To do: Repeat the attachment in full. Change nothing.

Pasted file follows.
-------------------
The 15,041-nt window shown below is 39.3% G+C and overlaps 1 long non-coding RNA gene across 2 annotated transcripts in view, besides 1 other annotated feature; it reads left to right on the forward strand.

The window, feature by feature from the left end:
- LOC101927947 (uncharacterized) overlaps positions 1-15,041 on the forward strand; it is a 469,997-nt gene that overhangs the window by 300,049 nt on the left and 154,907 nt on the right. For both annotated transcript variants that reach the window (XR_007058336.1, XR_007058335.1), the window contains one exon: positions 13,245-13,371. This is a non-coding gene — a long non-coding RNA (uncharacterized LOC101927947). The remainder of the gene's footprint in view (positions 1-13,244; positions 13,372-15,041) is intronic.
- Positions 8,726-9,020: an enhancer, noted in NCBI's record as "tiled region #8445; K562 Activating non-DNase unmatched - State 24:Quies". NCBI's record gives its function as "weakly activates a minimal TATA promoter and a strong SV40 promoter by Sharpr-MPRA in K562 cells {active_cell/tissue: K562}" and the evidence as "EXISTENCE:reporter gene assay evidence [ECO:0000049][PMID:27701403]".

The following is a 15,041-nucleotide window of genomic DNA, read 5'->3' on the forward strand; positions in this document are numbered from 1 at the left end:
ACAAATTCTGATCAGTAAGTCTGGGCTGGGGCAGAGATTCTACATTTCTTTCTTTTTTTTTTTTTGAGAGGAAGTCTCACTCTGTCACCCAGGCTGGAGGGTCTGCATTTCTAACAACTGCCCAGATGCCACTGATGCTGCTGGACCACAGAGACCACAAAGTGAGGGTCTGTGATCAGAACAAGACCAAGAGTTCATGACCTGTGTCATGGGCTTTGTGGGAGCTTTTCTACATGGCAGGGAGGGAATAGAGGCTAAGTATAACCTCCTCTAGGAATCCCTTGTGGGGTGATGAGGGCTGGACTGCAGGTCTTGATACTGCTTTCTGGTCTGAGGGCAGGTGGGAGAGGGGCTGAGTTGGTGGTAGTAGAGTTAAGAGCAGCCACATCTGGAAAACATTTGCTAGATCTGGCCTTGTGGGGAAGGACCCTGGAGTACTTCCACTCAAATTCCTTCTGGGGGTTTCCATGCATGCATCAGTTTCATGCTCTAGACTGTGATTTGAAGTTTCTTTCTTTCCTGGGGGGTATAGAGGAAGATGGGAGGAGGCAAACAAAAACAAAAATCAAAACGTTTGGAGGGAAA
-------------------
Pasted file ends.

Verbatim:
The 15,041-nt window shown below is 39.3% G+C and overlaps 1 long non-coding RNA gene across 2 annotated transcripts in view, besides 1 other annotated feature; it reads left to right on the forward strand.

The window, feature by feature from the left end:
- LOC101927947 (uncharacterized) overlaps positions 1-15,041 on the forward strand; it is a 469,997-nt gene that overhangs the window by 300,049 nt on the left and 154,907 nt on the right. For both annotated transcript variants that reach the window (XR_007058336.1, XR_007058335.1), the window contains one exon: positions 13,245-13,371. This is a non-coding gene — a long non-coding RNA (uncharacterized LOC101927947). The remainder of the gene's footprint in view (positions 1-13,244; positions 13,372-15,041) is intronic.
- Positions 8,726-9,020: an enhancer, noted in NCBI's record as "tiled region #8445; K562 Activating non-DNase unmatched - State 24:Quies". NCBI's record gives its function as "weakly activates a minimal TATA promoter and a strong SV40 promoter by Sharpr-MPRA in K562 cells {active_cell/tissue: K562}" and the evidence as "EXISTENCE:reporter gene assay evidence [ECO:0000049][PMID:27701403]".

The following is a 15,041-nucleotide window of genomic DNA, read 5'->3' on the forward strand; positions in this document are numbered from 1 at the left end:
ACAAATTCTGATCAGTAAGTCTGGGCTGGGGCAGAGATTCTACATTTCTTTCTTTTTTTTTTTTTGAGAGGAAGTCTCACTCTGTCACCCAGGCTGGAGGGTCTGCATTTCTAACAACTGCCCAGATGCCACTGATGCTGCTGGACCACAGAGACCACAAAGTGAGGGTCTGTGATCAGAACAAGACCAAGAGTTCATGACCTGTGTCATGGGCTTTGTGGGAGCTTTTCTACATGGCAGGGAGGGAATAGAGGCTAAGTATAACCTCCTCTAGGAATCCCTTGTGGGGTGATGAGGGCTGGACTGCAGGTCTTGATACTGCTTTCTGGTCTGAGGGCAGGTGGGAGAGGGGCTGAGTTGGTGGTAGTAGAGTTAAGAGCAGCCACATCTGGAAAACATTTGCTAGATCTGGCCTTGTGGGGAAGGACCCTGGAGTACTTCCACTCAAATTCCTTCTGGGGGTTTCCATGCATGCATCAGTTTCATGCTCTAGACTGTGATTTGAAGTTTCTTTCTTTCCTGGGGGGTATAGAGGAAGATGGGAGGAGGCAAACAAAAACAAAAATCAAAACGTTTGGAGGGAAA